Jittery about travel or simply unwilling to undergo the hassle of heightened airport security, many people are turning to videoconferencing technology that is just now becoming reasonable in quality and price.
The high price tags and jerky pictures of yesteryears are gone, while bandwidth has become more plentiful and reliable. Now, companies turned off by the $30,000 bulky videoconferencing systems of a decade ago can outfit a broadband-connected conference room for $5,000.
Companies that provide videoconferencing services saw their business spike after the terror attacks.
Setups at hotels were used to contact loved ones or stranded travelers. Companies turned to videoconferencing to conduct meetings when restrictions on air travel disrupted previous plans.
A similar spike occurred after the Gulf War, recalls John Fields, chief operating officer at V-SPAN Inc., a provider of conferencing services based in King of Prussia, Pa.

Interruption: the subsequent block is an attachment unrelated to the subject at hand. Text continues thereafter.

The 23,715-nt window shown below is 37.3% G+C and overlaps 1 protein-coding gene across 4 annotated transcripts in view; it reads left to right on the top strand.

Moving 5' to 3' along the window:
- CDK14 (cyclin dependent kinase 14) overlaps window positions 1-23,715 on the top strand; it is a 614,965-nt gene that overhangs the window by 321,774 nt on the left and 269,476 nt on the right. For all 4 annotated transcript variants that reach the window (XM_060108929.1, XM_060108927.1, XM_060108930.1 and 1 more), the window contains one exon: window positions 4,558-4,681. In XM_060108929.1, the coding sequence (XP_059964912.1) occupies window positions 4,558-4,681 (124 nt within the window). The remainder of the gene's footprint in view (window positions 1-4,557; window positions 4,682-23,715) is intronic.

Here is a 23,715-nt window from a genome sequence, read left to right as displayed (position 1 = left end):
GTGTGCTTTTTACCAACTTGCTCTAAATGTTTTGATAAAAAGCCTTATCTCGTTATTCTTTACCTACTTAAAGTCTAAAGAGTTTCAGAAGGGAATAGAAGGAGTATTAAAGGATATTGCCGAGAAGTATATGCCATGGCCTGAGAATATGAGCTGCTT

This time, with companies like Schlumberger Ltd., Coca-Cola, and Home Depot placing restrictions on employee flying because of concerns about safety, analysts expect the boost in virtual meetings to last.
Research firm Jain projects revenues for the US videoconferencing market will grow from $1.99 billion in 2000 to $7.8 billion in 2006.
Even before the terror attacks, analysts had expected some industry growth. That's because companies were expanding network capabilities just as the economic slowdown prompted a curtailment on business travel.
Security has already helped videoconferencing gain traction: A World Bank meeting in June was simulcast on the Internet so participants could avoid a violent confrontation with protesters in Barcelona, Spain.